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Overview of the Wire Act

In the 1950s, sports betting in the United States was largely controlled by the mob. Racketeers were taking advantage of the recently expanded telephone networks to accept bets remotely. The Wire Act of 1961 was the federal response to this. It was a broad act designed to boost state anti-gambling laws by prohibiting transmission of bets and gambling information between states. This act also included wording covering transmission of bets to foreign countries.

This page gives you an overview of the 1961 Wire Act. First of all, the key passage of the act is reviewed, showing how this affected gambling for many years. Next, you’ll find information on how the Wire Act relates to internet gambling. This act was clarified in 2011, which set the ball rolling for some states to legalize online poker and casino games. This is covered at the end of the article along with a look at current attempts to broaden the scope of this law.

The 1961 Wire Act

Here is an excerpt from the key wording in the act:

“Whoever being engaged in the business of betting or wagering knowingly uses a wire communication facility for the transmission in interstate or foreign commerce of bets or wagers or information assisting in the placing of bets or wagers on any sporting event or contest…”

There are several aspects of this law that are noteworthy. First is the focus on those people in the business side of betting. This law was aimed squarely at the organizations taking bets, which were controlled by the mob. Individuals were not targeted by this law.

Another interesting point is that information assisting the placing of bets was also covered. This ensured that knowledge of the results of events (mostly horse races) could not be telephoned in advance.

Third, the wording targets only ‘sporting events or contest’. This leaves open the argument that games of chance, including casino games, are not covered by this act.

The Wire Act and Internet Gambling

This act was created before internet gambling was ever imagined.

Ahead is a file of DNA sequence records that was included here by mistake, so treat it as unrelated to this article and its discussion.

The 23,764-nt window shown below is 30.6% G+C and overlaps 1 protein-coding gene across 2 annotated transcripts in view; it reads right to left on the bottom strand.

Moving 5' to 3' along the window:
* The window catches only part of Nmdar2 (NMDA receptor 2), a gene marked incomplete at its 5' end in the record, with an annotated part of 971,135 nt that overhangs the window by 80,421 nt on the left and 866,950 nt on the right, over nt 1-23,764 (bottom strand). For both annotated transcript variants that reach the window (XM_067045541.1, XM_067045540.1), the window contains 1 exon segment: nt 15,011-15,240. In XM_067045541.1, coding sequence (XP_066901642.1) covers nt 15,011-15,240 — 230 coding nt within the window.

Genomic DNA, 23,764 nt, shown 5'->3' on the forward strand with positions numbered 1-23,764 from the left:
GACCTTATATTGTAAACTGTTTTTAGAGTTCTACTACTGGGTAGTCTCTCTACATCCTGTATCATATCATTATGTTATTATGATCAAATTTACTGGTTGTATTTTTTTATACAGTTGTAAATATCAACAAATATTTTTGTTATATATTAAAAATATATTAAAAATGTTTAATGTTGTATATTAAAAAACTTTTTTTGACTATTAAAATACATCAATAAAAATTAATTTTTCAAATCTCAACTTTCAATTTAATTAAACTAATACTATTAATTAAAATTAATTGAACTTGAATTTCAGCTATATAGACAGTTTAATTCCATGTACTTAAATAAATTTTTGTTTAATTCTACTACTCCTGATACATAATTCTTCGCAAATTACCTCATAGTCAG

The first time the question of whether this act related to online gambling was addressed in a 2002 clarification statement from the Fifth Circuit judges. They stated that the act did cover sports betting on the internet. They also added that it was unclear whether games of chance (casino games) were covered by the act.

The landscape changed for online gambling in 2006. The UIGEA law, passed as an addition to a seaport security bill, borrowed a lot of wording from the Wire Act. This made financial transactions between U.S. banks and gambling site operators illegal.

The default view was that a combination of the Wire Act and UIGEA effectively made internet gambling illegal from that moment on. Publicly listed operators quickly pulled out of the U.S. Many offshore operations continued to offer their services, based on gambling being legal in their jurisdictions – arguing that free trade agreements allowed them to take U.S. wagers from abroad.

2011 Clarification of the Wire Act

The State of New York requested a further clarification of the Wire Act in 2011. The Department of Justice clarified this act by stating that:

“Interstate transmissions of wire communications that do not relate to a 'sporting event or contest' fall outside the reach of the Wire Act.”

This meant that poker and casino games were effectively no longer covered by this act. This set off in-state legislative efforts to regulate and tax online poker and casino games. Delaware, Nevada and New Jersey already have their own online poker sites. These have started slowly, with smaller than expected revenues – however, they are still projecting growth.

Moves to Tighten the Wire Act

A bill was introduced in the Senate in the 2014 legislative session that seeks to amend the original Wire Act. Senators Graham and Chaffetz have proposed the bill to specifically include the internet and broaden the scope of the bill from sport betting only to cover all forms of gambling.

Though this bill has support from some conservative senators and many anti-gambling lobby groups (including those backed by Sheldon Adelson), it is not expected that this bill has enough support to make it through to a vote.

Gambling at Offshore Sites

There are some long-running and reputable brands accepting wagers from many states from offshore locations. Depositing at these sites is made possible using international credit card transactions and money transfer services. You’ll find operators in all the major gambling verticals including sports betting, poker and casino gaming.

Until state gambling becomes established, and networks of states help form the critical mass which will allow online gambling sites to be successful, offshore operators will continue to offer the best solution. Remember that no federal law prohibits individuals from enjoying online gambling, as both the Wire Act and UIGEA are aimed only at the business and banking side of gambling online.